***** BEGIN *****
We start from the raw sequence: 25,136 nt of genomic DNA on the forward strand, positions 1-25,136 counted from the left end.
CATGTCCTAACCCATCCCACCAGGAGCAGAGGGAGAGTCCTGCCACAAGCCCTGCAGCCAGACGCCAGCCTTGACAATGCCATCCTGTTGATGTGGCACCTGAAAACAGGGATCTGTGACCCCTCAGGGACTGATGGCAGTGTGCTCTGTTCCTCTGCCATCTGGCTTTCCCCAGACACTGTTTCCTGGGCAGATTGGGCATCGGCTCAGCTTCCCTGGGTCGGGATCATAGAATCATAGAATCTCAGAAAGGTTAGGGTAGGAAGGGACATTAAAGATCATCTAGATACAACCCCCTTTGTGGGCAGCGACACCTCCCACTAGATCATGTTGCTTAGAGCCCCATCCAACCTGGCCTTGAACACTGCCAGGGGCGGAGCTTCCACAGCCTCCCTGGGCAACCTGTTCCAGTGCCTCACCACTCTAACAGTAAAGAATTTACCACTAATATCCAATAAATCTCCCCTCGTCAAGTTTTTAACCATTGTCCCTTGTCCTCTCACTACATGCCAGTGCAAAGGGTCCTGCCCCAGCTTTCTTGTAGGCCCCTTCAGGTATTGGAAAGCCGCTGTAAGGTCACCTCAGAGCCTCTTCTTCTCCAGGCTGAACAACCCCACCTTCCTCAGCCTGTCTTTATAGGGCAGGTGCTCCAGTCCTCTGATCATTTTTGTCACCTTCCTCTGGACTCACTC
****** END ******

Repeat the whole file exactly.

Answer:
We start from the raw sequence: 25,136 nt of genomic DNA on the forward strand, positions 1-25,136 counted from the left end.
CATGTCCTAACCCATCCCACCAGGAGCAGAGGGAGAGTCCTGCCACAAGCCCTGCAGCCAGACGCCAGCCTTGACAATGCCATCCTGTTGATGTGGCACCTGAAAACAGGGATCTGTGACCCCTCAGGGACTGATGGCAGTGTGCTCTGTTCCTCTGCCATCTGGCTTTCCCCAGACACTGTTTCCTGGGCAGATTGGGCATCGGCTCAGCTTCCCTGGGTCGGGATCATAGAATCATAGAATCTCAGAAAGGTTAGGGTAGGAAGGGACATTAAAGATCATCTAGATACAACCCCCTTTGTGGGCAGCGACACCTCCCACTAGATCATGTTGCTTAGAGCCCCATCCAACCTGGCCTTGAACACTGCCAGGGGCGGAGCTTCCACAGCCTCCCTGGGCAACCTGTTCCAGTGCCTCACCACTCTAACAGTAAAGAATTTACCACTAATATCCAATAAATCTCCCCTCGTCAAGTTTTTAACCATTGTCCCTTGTCCTCTCACTACATGCCAGTGCAAAGGGTCCTGCCCCAGCTTTCTTGTAGGCCCCTTCAGGTATTGGAAAGCCGCTGTAAGGTCACCTCAGAGCCTCTTCTTCTCCAGGCTGAACAACCCCACCTTCCTCAGCCTGTCTTTATAGGGCAGGTGCTCCAGTCCTCTGATCATTTTTGTCACCTTCCTCTGGACTCACTC